updated 11:45 am EDT, Wed September 5, 2007
Intel Xeon 7300
Intel today began shipping its Xeon 7300 series processors, a new class of workstation and server processor designed to cut down on memory lag and improve performance for large tasks, especially with systems that use four or more discrete CPUs. The core design bundles as much as 8MB of L2 cache as the Xeon 5300 series but includes four separate 1,066MHz connections four every complete processor; the change helps each processor communicate quickly between each other and to the main system RAM. Changing this feature dramatically improves performance in the right conditions: managing a database runs 92 percent faster than on a similar Xeon 5300, Intel says.
Two quad-core models, the E7340 and X7350, will top the line with the full 8MB of cache and clock speeds of 2.4GHz and 2.93GHz respectively, with power draw peaking at 130 watts for the faster model and lowering to 80 watts for most other models. Mid-range models will ship with 6MB of cache and clock speeds ranging between 1.6GHz and 2.4GHz. A pair of low-end quad models will clock at 1.86GHz and 2.13GHz with 4MB of cache. Only two dual-core versions will be available but should have the same clock speeds as the top quad-core chips and an identical 8MB of cache.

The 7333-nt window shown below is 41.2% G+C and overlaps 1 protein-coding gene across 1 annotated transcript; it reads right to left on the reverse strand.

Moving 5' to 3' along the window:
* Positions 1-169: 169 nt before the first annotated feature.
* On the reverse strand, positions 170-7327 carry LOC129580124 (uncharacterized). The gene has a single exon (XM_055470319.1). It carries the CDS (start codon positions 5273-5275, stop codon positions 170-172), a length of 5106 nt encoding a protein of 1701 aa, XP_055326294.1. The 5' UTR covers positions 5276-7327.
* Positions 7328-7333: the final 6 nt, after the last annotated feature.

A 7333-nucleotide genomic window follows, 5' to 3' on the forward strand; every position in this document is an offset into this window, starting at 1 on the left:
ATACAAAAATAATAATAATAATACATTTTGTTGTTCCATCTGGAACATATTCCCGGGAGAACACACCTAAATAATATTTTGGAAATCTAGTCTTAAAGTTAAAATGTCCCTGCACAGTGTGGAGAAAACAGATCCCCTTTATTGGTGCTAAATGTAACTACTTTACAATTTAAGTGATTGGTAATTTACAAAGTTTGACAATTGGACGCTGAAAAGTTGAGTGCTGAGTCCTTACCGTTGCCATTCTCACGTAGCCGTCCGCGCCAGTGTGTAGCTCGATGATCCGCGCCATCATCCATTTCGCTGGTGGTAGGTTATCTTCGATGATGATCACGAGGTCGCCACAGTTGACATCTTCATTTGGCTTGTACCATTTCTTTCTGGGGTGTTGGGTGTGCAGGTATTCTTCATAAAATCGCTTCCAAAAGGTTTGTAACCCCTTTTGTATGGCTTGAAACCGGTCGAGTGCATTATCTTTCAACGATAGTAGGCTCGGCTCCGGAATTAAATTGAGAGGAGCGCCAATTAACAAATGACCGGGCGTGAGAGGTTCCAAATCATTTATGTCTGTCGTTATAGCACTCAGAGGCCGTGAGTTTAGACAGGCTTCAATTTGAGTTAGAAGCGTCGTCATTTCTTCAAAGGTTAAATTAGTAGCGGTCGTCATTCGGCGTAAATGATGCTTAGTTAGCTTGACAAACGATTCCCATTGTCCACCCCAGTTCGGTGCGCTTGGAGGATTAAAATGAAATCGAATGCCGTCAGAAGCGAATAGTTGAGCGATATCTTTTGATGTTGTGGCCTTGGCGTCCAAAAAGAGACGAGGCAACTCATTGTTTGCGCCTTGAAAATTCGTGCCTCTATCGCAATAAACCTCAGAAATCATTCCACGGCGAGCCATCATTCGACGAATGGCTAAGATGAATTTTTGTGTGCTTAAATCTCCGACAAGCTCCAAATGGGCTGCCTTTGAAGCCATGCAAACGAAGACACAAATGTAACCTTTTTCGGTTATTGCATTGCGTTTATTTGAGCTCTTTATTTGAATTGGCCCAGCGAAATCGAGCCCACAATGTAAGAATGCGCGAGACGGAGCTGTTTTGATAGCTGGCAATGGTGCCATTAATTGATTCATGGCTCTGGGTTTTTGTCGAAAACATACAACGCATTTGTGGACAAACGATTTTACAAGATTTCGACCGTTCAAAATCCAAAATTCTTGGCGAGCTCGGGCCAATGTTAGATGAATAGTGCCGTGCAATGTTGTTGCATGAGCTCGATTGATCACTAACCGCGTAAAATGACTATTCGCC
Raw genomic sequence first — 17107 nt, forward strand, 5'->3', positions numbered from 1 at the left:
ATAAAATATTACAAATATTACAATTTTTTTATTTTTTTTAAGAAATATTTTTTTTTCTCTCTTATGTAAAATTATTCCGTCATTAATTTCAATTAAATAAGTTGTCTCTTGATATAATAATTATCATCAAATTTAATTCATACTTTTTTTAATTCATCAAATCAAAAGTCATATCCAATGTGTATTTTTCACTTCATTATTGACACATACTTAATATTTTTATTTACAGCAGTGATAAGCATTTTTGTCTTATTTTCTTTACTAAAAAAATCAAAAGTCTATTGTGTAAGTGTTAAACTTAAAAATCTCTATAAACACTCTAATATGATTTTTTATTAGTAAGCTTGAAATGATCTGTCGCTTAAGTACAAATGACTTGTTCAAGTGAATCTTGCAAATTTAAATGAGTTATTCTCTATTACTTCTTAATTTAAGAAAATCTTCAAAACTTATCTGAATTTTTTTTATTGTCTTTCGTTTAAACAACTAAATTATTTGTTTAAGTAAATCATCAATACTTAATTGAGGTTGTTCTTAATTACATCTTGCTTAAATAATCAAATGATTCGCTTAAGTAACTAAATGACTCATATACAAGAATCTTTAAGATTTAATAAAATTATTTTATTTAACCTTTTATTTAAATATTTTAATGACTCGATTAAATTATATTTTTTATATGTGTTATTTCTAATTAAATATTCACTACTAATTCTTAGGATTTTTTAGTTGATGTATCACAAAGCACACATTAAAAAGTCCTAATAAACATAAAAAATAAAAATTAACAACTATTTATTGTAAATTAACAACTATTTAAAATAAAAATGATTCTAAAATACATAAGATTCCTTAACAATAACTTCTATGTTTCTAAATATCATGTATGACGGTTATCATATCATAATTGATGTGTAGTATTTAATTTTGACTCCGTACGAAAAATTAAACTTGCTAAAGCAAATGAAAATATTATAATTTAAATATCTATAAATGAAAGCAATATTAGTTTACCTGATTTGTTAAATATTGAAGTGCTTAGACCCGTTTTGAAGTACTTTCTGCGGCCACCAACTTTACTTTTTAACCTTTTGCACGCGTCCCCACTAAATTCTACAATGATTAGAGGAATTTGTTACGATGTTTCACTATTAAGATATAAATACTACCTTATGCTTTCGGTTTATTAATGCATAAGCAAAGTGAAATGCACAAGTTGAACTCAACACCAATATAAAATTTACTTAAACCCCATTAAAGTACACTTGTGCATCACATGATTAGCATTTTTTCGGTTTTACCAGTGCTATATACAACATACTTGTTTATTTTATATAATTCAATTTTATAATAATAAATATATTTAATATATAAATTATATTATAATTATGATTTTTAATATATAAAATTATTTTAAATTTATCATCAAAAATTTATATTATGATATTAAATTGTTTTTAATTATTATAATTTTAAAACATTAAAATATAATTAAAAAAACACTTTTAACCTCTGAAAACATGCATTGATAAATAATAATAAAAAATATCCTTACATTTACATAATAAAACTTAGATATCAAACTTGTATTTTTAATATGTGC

Pricing is expected to be high with volume prices ranging from $856 to $2,301. However, the current 7300 models are expected to be the last high-end chips released before the "Penryn" architecture becomes available this fall, which brings cooler and faster 45-nanometer processors across both the high-end space of the 7300 as well as more desktop-oriented Xeons and ultimately mainstream Core designs.